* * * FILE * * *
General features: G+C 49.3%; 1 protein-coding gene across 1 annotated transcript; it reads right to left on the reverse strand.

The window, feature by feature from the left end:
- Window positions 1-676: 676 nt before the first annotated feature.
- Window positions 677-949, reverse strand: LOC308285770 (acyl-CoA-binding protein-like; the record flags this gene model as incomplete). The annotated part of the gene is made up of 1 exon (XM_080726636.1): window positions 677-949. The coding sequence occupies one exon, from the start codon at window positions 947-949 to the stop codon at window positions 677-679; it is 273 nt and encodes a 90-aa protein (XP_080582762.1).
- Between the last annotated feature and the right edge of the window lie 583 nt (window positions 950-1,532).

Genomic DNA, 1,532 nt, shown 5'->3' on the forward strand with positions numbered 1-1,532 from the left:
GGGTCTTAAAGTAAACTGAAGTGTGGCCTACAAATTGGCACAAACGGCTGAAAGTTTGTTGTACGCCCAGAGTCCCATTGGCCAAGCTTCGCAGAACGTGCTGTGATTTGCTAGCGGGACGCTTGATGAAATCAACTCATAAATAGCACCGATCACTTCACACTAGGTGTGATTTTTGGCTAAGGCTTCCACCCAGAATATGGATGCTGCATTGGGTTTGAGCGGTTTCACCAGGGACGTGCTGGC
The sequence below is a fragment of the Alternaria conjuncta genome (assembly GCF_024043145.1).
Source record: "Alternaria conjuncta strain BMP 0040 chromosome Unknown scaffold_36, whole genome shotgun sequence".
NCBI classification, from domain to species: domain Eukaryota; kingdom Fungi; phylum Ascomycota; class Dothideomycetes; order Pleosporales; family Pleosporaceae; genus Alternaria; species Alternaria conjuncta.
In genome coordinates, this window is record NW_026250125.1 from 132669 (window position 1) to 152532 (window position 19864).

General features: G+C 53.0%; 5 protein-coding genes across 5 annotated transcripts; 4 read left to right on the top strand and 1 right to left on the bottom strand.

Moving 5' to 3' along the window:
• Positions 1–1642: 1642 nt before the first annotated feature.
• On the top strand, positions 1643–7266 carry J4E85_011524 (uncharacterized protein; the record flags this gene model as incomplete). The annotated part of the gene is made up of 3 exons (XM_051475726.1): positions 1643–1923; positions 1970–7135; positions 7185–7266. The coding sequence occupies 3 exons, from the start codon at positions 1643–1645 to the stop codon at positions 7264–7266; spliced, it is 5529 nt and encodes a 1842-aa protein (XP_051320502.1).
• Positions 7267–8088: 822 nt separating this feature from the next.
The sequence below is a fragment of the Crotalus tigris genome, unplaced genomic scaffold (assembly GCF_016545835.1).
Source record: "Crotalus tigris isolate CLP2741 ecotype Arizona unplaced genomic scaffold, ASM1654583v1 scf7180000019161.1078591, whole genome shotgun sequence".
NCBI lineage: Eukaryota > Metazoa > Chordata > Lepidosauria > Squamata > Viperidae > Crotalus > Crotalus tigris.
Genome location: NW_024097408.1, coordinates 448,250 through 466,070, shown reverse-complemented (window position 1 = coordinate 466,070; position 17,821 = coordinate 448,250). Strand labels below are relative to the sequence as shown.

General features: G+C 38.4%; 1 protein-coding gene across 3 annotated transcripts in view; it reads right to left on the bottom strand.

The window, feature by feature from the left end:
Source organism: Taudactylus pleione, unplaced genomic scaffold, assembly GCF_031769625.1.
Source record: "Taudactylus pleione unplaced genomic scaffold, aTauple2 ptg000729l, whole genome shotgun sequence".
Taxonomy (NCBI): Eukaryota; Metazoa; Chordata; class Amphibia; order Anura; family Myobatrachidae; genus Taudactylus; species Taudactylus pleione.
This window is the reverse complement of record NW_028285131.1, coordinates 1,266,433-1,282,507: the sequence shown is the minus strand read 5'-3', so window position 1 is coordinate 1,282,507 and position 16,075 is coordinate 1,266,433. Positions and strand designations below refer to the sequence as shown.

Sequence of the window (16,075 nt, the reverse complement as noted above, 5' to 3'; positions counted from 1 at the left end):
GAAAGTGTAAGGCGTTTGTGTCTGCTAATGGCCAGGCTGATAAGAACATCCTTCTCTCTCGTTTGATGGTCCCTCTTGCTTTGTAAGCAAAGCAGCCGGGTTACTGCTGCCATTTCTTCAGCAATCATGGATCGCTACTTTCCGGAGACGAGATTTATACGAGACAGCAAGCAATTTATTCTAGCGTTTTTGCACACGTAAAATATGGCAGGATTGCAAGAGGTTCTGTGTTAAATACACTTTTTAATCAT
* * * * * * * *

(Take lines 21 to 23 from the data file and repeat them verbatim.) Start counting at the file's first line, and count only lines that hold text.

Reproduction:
General features: G+C 38.4%; 1 protein-coding gene across 3 annotated transcripts in view; it reads right to left on the bottom strand.

The window, feature by feature from the left end:
Source organism: Taudactylus pleione, unplaced genomic scaffold, assembly GCF_031769625.1.